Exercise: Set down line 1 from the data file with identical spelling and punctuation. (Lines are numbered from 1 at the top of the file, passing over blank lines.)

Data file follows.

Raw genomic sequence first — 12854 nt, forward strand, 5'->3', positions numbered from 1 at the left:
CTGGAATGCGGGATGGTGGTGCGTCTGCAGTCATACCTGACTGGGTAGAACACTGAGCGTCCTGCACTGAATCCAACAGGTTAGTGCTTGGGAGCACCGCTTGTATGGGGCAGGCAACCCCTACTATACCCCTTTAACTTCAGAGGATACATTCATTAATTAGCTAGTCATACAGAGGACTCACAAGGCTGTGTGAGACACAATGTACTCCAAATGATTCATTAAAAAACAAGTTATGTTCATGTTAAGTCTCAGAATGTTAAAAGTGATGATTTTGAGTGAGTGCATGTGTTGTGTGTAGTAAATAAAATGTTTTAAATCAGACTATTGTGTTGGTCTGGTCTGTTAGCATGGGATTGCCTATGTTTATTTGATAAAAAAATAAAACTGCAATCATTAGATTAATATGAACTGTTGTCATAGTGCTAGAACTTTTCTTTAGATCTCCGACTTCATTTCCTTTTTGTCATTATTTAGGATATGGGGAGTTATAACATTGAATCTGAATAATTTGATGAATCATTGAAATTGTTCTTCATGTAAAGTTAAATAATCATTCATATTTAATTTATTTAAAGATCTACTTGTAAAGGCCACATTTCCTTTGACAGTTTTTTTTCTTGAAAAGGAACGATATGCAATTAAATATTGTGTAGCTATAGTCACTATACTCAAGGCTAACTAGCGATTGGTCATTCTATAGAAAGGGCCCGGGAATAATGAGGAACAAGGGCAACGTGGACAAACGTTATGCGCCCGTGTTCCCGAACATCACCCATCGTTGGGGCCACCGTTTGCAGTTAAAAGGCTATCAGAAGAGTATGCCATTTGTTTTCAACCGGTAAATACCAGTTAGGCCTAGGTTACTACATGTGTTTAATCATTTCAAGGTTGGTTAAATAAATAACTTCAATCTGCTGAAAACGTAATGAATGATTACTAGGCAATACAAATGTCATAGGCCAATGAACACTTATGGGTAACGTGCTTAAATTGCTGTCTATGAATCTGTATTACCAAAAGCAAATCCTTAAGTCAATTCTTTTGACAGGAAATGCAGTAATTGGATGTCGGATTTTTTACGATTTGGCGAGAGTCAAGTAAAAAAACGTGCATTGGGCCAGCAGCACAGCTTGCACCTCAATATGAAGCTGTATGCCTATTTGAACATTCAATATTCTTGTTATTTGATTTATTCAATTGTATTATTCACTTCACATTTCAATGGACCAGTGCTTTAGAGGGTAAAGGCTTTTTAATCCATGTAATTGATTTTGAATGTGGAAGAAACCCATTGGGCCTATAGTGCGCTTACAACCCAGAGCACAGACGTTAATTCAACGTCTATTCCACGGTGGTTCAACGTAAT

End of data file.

Raw genomic sequence first — 12854 nt, forward strand, 5'->3', positions numbered from 1 at the left: